by Gary Reich
It takes a unique and maybe slightly crazy person to look at what is essentially a pile of decaying, shrink-wrapped lumber on eBay and see the potential for a fully restored offshore fishing boat. For the challenge of saving two dumpster-bound stacks you’d need a dynamic duo afflicted with the precise mix of dedication and, well, cheerful craziness. Luckily for a couple of long-neglected Rybovich sportfish yachts, Reid Bandy and Mark Hall are the two individuals who have the right stuff.
In taking on the ownership and salvation of a pair of 60-year-old boats, the two have invested nights, weekends and much of any leftover spare time orchestrating a complete side-by-side rebuild of the tortured old hulls using a blend of new and old boatbuilding techniques and materials. It’s happening in a small boat shop at Casa Rio Marina in Mayo, Md., where the boats have been transformed from the stuff of nightmares into stunning displays of persistent craftsmanship. The projects fulfill the lifelong dreams they share of owning Rybovich boats, perhaps the most storied and legendary name in sportfishing yachts.
Despite Bandy and Hall respectively managing day jobs running auto restoration and home contracting businesses, the two craftsmen have deep roots in boats and boatbuilding. Hall attended boatbuilding school in Maine in the ’70s and spent time in the United Kingdom for a boatbuilding apprenticeship before returning home to Annapolis. He worked at Topaz Boats in Southern Maryland for a while but ultimately found himself tinkering with houses more than boats. He’s been in the home business for 30 years, specializing in historic restoration and general contracting.
Bandy sailed one-designs with his father as a kid in Chesapeake Bay Yacht Racing Association-sanctioned regattas but eventually started messing around in fishing boats around the time he was a teenager painting cars in his driveway for extra money. “I never was an out-of-the-box boat kind of guy,” Bandy says. “I much preferred buying junkers and fixing them up the way I wanted.” By the time his Elite Auto Body business was successful Bandy was thinking about designing and building his own boats. Today, as if the Rybovich project weren’t enough, Bandy is building his seventh custom boat, a 24-foot ultralight carbon fiber center-console conceived to run 50 knots with a 90-horsepower two-stroke Yamaha outboard.
The Rybovich end of this story begins one evening almost two years ago when Bandy was recovering from surgery. “I had messed up my shoulders pretty bad and had to have surgery, so I didn’t have many better things to do than sit on the couch,” Bandy says. “I ended up spending a lot of time on eBay looking for car parts for my auto restoration projects. Eventually I ended up wandering across an old 36-foot Rybovich hull. Then I found another 36-footer a little farther down the page. That’s rare.” Bandy initially ignored the two finds. “I didn’t pay them much attention; they were in pretty rough shape,” he says.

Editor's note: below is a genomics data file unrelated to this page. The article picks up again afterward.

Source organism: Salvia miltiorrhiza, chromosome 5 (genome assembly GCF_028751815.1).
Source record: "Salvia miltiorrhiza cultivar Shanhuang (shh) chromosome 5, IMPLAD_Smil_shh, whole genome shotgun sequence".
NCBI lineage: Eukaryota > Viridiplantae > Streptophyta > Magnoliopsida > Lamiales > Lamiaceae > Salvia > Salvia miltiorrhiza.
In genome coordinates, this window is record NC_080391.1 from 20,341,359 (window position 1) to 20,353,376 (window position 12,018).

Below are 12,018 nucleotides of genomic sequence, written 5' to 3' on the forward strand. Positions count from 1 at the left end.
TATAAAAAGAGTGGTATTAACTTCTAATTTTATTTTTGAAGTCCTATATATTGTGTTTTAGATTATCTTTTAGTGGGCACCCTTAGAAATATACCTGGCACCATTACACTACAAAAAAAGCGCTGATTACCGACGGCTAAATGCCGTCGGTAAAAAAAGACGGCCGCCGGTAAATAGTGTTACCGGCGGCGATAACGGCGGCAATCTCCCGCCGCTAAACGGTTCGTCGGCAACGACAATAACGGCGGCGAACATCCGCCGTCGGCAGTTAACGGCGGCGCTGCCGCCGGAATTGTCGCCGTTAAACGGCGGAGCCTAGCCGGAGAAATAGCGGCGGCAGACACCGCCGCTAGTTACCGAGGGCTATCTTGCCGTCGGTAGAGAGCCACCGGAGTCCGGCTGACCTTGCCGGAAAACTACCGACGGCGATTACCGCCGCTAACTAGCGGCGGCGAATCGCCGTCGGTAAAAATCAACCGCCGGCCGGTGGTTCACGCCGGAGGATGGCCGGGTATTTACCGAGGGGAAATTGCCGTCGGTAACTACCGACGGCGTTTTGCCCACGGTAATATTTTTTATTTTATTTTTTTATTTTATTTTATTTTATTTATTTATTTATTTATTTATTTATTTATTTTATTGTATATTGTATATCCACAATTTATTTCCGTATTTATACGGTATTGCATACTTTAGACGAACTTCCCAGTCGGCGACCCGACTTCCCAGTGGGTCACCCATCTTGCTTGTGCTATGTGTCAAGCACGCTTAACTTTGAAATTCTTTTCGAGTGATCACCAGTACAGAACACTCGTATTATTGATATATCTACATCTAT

Bandy and Hall had been sharing magazine cover photos and stories about Rybovich sportfish yachts for years and had frequently toyed around with the idea of fixing one up for themselves. “Mark had a 1960 Pacemaker 30 and I’ve had all sorts of sportfish boats, including a 1990 Jarrett Bay 53. To us, a Rybovich is the epitome of a sportfish yacht. Rybovich was the first in the game. Carolina sportfish boats came after Rybovich had built at least four or five of their own boats,” Bandy says. “They’re works of art; the curves are perfect. When I saw those two boats were still on eBay a few days later, I called Mark. Two days later we were flying down to Palm Beach to look at them.”
The two boats were under the care of longtime Rybovich employee Bob Bingham, who had acquired a handful of old Rybovich hulls in various states of disrepair. Inside each shrink-wrapped hull Bingham placed essential boat hardware, building lumber and whatever else he could gather for eventual restorations. “We looked at the boats first on Saturday. Both were in pretty bad shape but one had had a decent amount of work done to her bottom and topsides,” Bandy says. “The other was in really bad shape; I was surprised someone hadn’t simply driven a Bobcat through her and pitched what remained into a dumpster. Mark and I slept on it for a night and went back the next day to try and strike a deal.”